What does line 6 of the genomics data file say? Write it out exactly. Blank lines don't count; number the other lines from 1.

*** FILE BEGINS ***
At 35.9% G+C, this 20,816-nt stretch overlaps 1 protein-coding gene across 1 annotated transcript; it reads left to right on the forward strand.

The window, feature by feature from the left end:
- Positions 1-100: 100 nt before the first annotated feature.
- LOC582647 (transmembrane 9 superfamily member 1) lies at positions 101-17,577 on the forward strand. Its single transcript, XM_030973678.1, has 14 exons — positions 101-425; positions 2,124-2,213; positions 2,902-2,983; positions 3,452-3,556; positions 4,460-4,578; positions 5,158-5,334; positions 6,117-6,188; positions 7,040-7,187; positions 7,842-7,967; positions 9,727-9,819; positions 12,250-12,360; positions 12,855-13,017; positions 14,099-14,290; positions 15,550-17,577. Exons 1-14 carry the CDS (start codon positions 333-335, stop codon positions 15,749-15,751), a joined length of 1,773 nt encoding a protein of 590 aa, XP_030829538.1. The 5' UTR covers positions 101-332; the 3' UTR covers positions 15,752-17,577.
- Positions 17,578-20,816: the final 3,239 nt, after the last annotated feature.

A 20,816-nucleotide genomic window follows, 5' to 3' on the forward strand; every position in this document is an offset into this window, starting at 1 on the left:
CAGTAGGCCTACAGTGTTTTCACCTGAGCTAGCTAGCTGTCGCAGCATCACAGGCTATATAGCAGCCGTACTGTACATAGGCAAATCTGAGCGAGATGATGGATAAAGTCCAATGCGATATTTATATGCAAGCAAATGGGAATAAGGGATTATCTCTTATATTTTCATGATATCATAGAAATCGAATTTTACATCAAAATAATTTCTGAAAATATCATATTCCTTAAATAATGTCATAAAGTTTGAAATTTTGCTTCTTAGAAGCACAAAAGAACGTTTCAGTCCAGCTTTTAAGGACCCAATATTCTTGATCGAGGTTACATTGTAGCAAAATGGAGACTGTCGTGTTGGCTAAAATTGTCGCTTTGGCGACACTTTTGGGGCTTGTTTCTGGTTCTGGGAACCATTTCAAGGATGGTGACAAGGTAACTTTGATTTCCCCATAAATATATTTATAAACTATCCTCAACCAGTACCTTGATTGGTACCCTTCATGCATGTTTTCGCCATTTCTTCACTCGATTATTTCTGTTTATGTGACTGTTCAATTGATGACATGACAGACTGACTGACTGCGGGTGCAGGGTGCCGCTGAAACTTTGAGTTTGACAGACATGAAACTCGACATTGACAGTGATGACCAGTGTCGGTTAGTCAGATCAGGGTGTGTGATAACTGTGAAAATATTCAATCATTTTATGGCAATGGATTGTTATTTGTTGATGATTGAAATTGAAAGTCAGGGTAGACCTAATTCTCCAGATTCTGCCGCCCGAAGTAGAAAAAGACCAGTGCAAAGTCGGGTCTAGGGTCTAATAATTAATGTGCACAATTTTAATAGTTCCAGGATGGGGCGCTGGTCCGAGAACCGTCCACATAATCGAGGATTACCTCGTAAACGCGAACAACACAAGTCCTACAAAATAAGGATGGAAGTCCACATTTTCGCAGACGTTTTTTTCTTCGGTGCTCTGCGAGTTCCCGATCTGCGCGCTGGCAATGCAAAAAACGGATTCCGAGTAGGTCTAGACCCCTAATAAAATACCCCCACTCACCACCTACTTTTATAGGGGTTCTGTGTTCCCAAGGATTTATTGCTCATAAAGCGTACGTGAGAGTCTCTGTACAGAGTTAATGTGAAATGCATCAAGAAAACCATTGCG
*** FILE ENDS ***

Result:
A 20,816-nucleotide genomic window follows, 5' to 3' on the forward strand; every position in this document is an offset into this window, starting at 1 on the left: